Ryan Karasek doesn’t even remember calling the approval of the Mississippi Crossings development a “mic drop” moment. His elation that pen was finally put to paper and shovels were soon to be in the ground for the longtime river project that is expected to a be a major tourist destination for Champlin.

“At my first council meeting in 2012, I remember talking about this development,” said Karasek, Champlin’s mayor since 2017. “This is an incredible opportunity for our city, and I can’t even begin to acknowledge all of the people who have helped make this happen along the way.

“We’ve always been kind of a sleepy city, and it’s always been a great city. I can’t tell you the impact on this community this development will have on the riverfront. This will put Champlin on the map throughout the metro area and the state.”

A groundbreaking ceremony marking the end of two decades of planning and discussion was conducted on Oct. 1. Construction on the 214-unit “market value” apartment complex has begun, with the restaurant and event center along the river set to begin in early-November.

The area will be developed by Minneapolis-based Greco, beginning with the 4.2 acres north of Highway 169 and south of East River Parkway.

The apartment complex will include an outdoor pool, workout area, indoor theatre and two pickle ball courts that will at times be open to the public. The second phase of the development will feature a park pavilion and an outdoor performing area that can be used for concerts.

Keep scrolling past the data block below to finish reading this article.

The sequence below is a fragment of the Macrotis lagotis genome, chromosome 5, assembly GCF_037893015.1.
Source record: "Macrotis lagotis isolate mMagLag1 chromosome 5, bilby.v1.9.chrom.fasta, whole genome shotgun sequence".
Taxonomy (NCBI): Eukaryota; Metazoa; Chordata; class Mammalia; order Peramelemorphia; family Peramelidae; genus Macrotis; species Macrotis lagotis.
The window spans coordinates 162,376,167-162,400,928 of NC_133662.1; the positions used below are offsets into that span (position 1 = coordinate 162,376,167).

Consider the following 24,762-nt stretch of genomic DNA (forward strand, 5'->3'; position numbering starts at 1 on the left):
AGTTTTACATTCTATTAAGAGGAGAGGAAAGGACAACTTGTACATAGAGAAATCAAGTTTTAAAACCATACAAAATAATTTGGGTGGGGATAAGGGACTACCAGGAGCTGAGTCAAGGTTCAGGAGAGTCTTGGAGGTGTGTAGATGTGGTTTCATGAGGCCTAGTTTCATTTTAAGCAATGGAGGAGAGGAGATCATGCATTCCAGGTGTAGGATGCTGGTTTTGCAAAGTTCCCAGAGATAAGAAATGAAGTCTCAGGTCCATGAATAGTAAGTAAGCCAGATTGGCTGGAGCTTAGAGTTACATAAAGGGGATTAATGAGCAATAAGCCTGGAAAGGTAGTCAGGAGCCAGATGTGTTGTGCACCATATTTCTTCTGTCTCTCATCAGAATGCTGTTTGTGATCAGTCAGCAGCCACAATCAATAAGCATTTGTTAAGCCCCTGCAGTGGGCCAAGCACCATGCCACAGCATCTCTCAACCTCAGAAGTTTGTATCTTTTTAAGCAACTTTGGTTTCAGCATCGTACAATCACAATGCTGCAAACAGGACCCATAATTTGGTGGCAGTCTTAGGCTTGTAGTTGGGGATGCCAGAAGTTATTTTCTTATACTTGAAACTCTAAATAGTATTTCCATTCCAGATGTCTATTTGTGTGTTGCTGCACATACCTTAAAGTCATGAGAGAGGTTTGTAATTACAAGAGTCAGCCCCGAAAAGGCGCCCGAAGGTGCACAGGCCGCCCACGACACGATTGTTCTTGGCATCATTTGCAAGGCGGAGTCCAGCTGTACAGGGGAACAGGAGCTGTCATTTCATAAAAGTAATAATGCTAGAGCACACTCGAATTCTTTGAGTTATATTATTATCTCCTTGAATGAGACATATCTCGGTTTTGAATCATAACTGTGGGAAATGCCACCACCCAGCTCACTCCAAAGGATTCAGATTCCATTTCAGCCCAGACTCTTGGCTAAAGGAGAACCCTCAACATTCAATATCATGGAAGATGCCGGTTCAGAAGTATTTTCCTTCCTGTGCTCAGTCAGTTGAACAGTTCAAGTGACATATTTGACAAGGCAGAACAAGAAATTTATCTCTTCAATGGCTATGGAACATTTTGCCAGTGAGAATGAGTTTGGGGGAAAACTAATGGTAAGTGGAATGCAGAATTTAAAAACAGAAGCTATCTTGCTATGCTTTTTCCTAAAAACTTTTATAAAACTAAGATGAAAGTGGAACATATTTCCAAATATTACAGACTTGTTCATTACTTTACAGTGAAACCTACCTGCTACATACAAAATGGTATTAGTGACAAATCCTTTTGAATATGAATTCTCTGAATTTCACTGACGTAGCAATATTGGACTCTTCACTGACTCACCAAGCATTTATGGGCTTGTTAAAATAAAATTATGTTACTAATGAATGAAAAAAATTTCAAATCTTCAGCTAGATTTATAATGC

“In the event there isn’t a private event, they can activate any part of the restaurant,” Karasek said. “If you have a concert there with 1,000 people, it doesn’t take a rocket scientist to figure out they can fill the restaurant.”

The project was debated at meetings for years with the city council and other officials. Coming to a final decision is seemingly a relief for all parties.

“Overall I am very satisfied with the project we have before us,” said Champlin City Council member Nate Truesdell, who represents Ward 4.  “Nothing is ever going to be perfect, but, if we can get four city councilors and a Mayor, who all come from different backgrounds to agree on these plans, it tells me that overall it’s a good thing.   

“When the Council got the previous three mayors to discuss the original intent, and to gain their vision for it, I felt an overwhelming desire from all of them to gain a robust business situation along with meaningful access to the river for all of Champlin’s residents.”

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